• The above steps apply to other inlay designs not included in the clinical tests reported above. Those tests (e.g., FIGS. 11 and 12) demonstrate that a range of inlay designs (e.g., Table 3) provide acceptable distance and near vision (e.g., visual acuity). Therefore, the precise shape of the inlay's surfaces may be less of importance compare to the volume of this very small object placed beneath the much larger and thicker flap. The inlay may serve as a “post”, causing a “tenting” of the overlying flap which increases the curvature of the anterior corneal surface, increasing the refractive power in the central region. Thus, inlays with volumes similar to those inlay designs in Table 3, but with flat anterior and posterior surfaces should also effectively provide acceptable distance and near visual quality. The inlay's anterior and posterior radii of curvature may function to optimize the balance of distance and near visual quality, while providing some intermediate visual quality by control of the shape of the drape 255 (FIG. 2) region.
  • Large Diameter Intracorneal Inlays for the Correction of Refractive Error
  • For the correction of distance refractive error (e.g., hyperopia), it is desirable that the “effect” zone be typically larger than the maximum pupil size typically experienced by the intended implant subject. This condition minimizes the possibility of out-of-focus peripheral light rays from distance objects which are out-of-focus on the retina. Such conditions may lead to unwanted glare phenomena from oncoming headlights while driving at night. Typically, low light (e.g., twilight) pupil sizes range from about 4 mm to about 8 mm for middle aged and older subjects.
  • A second consideration is the size of the keratometric flap needed to allow placement of the inlay in the cornea. Typical flap diameters range from about 8 mm to 10 mm, and place a physical limit on the maximum size of the “effect” zone.
  • A method for designing a large diameter inlay to provide refractive error according to an embodiment will now be given.
  • (1) The first step is to determine the minimum “effect” zone (deff) that is an acceptable tradeoff between the need to reduce the potential for nighttime glare and the finite size of the keratometric flap. In the preferred embodiment, the nominal flap diameter of 9 mm fixes the “effect” zone at a diameter of 9 mm. This is significantly larger than low light pupil size and thus minimizes the potential for nighttime glare.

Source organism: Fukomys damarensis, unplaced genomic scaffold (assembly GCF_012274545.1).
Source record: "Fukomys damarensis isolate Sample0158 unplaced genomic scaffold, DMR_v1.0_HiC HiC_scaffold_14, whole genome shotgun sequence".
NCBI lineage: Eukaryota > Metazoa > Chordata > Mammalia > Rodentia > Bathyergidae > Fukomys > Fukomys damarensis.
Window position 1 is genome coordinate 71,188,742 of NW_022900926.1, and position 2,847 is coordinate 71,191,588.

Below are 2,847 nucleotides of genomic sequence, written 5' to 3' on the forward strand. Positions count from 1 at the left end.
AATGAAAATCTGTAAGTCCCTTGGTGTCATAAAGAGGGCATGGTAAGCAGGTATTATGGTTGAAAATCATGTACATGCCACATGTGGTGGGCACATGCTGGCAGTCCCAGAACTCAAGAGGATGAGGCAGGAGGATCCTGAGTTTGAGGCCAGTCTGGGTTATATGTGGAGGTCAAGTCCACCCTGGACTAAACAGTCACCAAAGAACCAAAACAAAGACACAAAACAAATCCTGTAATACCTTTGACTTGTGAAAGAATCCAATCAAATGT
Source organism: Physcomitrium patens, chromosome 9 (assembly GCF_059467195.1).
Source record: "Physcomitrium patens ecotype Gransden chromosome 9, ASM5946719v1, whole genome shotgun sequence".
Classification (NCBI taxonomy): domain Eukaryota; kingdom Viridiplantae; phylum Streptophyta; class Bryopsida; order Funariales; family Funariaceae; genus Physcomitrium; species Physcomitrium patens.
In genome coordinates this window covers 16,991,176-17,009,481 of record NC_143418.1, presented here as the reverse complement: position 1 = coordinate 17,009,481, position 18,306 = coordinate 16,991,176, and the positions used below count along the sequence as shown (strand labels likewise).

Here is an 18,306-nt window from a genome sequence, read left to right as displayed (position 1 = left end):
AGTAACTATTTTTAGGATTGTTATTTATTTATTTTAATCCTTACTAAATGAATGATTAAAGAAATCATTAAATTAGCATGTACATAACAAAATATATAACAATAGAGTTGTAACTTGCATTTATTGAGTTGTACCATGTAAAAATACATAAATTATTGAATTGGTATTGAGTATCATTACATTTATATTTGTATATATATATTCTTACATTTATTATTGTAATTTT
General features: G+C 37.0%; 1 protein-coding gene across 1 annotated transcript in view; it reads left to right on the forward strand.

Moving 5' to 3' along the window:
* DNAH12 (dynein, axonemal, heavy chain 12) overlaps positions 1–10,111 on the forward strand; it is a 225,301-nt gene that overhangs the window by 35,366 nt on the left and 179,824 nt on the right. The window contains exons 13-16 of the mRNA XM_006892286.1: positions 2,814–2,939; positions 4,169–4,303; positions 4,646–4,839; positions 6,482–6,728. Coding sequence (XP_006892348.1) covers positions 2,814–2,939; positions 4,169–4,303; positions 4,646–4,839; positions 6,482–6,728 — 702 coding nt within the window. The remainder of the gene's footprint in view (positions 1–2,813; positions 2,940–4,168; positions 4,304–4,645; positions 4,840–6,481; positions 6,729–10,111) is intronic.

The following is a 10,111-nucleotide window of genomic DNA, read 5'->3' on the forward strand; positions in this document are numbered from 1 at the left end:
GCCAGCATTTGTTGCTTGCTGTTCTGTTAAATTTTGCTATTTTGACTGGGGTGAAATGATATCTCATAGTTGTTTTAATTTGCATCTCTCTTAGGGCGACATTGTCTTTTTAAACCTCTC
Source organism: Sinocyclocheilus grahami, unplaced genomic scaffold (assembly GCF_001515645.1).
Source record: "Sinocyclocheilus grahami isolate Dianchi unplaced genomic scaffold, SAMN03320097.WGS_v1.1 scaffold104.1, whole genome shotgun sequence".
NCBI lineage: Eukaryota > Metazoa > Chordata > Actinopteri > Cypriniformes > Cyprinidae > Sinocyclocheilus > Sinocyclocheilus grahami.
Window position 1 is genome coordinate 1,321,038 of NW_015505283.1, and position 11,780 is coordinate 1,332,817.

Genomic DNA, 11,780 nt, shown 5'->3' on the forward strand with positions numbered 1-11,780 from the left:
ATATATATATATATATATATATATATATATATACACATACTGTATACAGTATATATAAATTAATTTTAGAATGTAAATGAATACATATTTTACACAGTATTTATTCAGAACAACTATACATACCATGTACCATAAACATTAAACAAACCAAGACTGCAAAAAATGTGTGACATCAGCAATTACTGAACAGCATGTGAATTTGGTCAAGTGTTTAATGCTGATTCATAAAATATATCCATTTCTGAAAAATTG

• (2) The second step is to determine the inlay diameter. The methods discussed in Small Diameter Intracorneal Inlays for the Correction of Presbyopia apply to larger diameter inlays. Given a desired “effect” zone of 9 mm in diameter, the empirical biomechanical model based on a small diameter inlay suggests a minimum inlay diameter of about 4.5 mm. In FIG. 20, the surface curvature in the drape zone 455 transitions from the necessary curvature for the desired refractive correction in the central region 460 to the lower dioptric power in the peripheral cornea 485. Thus, only the central aspect of the drape region 455 contributes to correction of the desired refractive error. To maximize the size of the optical zone providing the desired refractive change, in the preferred embodiment, the diameter of the inlay is increased to 5 mm, which extends the total optical zone to something more than 5 mm, further reducing the potential for nighttime glare effects. The inlay diameter can not be increased much more, because the finite thickness of the anterior corneal surface profile 440 will interfere with the peripheral margin of the flap diameter. The interference may provide an additional force “lifting” the flap at the flap margin, causing a gap and subsequent intrusion of epithelial cells into the corneal stroma. This effect can lead to serious post-operative complications.
  • (3) The third step is to determine the inlay's posterior radius of curvature, The same discussion outlined in Small Diameter Intracorneal Inlays for the Correction of Presbyopia applies to larger diameter inlays. In the preferred embodiment, the large diameter “flexible” inlay's posterior curvature 420 conforms to the corneal bed 480. Given that the corneal bed radius of curvature can range from 6 mm to 9 mm, an exemplary inlay posterior radius of curvature of 10 mm is needed to prevent the possibility of gaps beneath the inlay when placed on the corneal bed.
  • (4) The fourth step is to determine the inlay's edge thickness. The same discussion outlined in Small Diameter Intracorneal Inlays for the Correction of Presbyopia applies to larger diameter inlays. However, because the large diameter inlay has significantly more mass, a slightly larger edge thickness with an exemplary inlay thickness of 15 microns is needed to enhance the mechanical stability of the peripheral edge.
  • (5) The fifth step is to determine the inlay's edge taper. The same discussion outlined in Small Diameter Intracorneal Inlays for the Correction of Presbyopia applies to larger diameter inlays. The preferred inlay edge taper design is similar to the small diameter intracorneal inlay, with the modification that the large diameter inlay is slightly larger, with an exemplary thickness of 15 microns.